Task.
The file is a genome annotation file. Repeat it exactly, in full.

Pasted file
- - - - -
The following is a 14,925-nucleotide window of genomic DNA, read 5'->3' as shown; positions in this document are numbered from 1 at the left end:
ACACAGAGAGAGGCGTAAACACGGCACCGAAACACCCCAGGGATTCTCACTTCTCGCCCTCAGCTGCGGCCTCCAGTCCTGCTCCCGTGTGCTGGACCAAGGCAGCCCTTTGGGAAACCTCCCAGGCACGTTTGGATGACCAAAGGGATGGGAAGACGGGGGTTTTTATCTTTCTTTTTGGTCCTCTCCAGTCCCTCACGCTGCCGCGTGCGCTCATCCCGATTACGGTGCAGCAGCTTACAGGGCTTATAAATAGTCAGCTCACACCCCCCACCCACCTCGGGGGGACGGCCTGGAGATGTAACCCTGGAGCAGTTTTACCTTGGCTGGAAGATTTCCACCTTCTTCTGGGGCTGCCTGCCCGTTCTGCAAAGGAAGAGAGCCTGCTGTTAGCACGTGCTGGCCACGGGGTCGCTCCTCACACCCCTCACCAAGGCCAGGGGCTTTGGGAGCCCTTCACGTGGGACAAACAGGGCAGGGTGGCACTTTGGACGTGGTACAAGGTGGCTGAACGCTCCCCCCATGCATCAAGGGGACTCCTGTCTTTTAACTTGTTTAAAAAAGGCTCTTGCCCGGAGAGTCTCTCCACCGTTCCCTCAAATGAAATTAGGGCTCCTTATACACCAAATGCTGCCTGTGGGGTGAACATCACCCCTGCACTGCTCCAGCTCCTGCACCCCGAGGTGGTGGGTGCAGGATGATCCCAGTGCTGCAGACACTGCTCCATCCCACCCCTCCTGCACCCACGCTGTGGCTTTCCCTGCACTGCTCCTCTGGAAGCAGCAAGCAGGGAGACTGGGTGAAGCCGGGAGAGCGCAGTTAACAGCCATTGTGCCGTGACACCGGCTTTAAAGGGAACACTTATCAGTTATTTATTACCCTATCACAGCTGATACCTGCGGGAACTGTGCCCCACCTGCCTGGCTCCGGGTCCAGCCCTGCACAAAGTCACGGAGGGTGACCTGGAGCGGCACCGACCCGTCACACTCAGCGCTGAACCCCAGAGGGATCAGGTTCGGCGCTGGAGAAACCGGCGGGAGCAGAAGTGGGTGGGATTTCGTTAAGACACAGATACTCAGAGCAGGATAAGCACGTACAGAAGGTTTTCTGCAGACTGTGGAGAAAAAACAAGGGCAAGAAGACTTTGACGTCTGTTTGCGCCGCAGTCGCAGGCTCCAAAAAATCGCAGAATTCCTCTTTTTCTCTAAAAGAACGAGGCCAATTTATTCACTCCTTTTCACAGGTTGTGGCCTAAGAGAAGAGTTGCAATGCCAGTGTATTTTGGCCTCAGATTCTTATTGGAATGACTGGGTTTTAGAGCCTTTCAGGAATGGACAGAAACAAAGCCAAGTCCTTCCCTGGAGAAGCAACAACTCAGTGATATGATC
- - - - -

The following is a 14,925-nucleotide window of genomic DNA, read 5'->3' as shown; positions in this document are numbered from 1 at the left end:
ACACAGAGAGAGGCGTAAACACGGCACCGAAACACCCCAGGGATTCTCACTTCTCGCCCTCAGCTGCGGCCTCCAGTCCTGCTCCCGTGTGCTGGACCAAGGCAGCCCTTTGGGAAACCTCCCAGGCACGTTTGGATGACCAAAGGGATGGGAAGACGGGGGTTTTTATCTTTCTTTTTGGTCCTCTCCAGTCCCTCACGCTGCCGCGTGCGCTCATCCCGATTACGGTGCAGCAGCTTACAGGGCTTATAAATAGTCAGCTCACACCCCCCACCCACCTCGGGGGGACGGCCTGGAGATGTAACCCTGGAGCAGTTTTACCTTGGCTGGAAGATTTCCACCTTCTTCTGGGGCTGCCTGCCCGTTCTGCAAAGGAAGAGAGCCTGCTGTTAGCACGTGCTGGCCACGGGGTCGCTCCTCACACCCCTCACCAAGGCCAGGGGCTTTGGGAGCCCTTCACGTGGGACAAACAGGGCAGGGTGGCACTTTGGACGTGGTACAAGGTGGCTGAACGCTCCCCCCATGCATCAAGGGGACTCCTGTCTTTTAACTTGTTTAAAAAAGGCTCTTGCCCGGAGAGTCTCTCCACCGTTCCCTCAAATGAAATTAGGGCTCCTTATACACCAAATGCTGCCTGTGGGGTGAACATCACCCCTGCACTGCTCCAGCTCCTGCACCCCGAGGTGGTGGGTGCAGGATGATCCCAGTGCTGCAGACACTGCTCCATCCCACCCCTCCTGCACCCACGCTGTGGCTTTCCCTGCACTGCTCCTCTGGAAGCAGCAAGCAGGGAGACTGGGTGAAGCCGGGAGAGCGCAGTTAACAGCCATTGTGCCGTGACACCGGCTTTAAAGGGAACACTTATCAGTTATTTATTACCCTATCACAGCTGATACCTGCGGGAACTGTGCCCCACCTGCCTGGCTCCGGGTCCAGCCCTGCACAAAGTCACGGAGGGTGACCTGGAGCGGCACCGACCCGTCACACTCAGCGCTGAACCCCAGAGGGATCAGGTTCGGCGCTGGAGAAACCGGCGGGAGCAGAAGTGGGTGGGATTTCGTTAAGACACAGATACTCAGAGCAGGATAAGCACGTACAGAAGGTTTTCTGCAGACTGTGGAGAAAAAACAAGGGCAAGAAGACTTTGACGTCTGTTTGCGCCGCAGTCGCAGGCTCCAAAAAATCGCAGAATTCCTCTTTTTCTCTAAAAGAACGAGGCCAATTTATTCACTCCTTTTCACAGGTTGTGGCCTAAGAGAAGAGTTGCAATGCCAGTGTATTTTGGCCTCAGATTCTTATTGGAATGACTGGGTTTTAGAGCCTTTCAGGAATGGACAGAAACAAAGCCAAGTCCTTCCCTGGAGAAGCAACAACTCAGTGATATGATC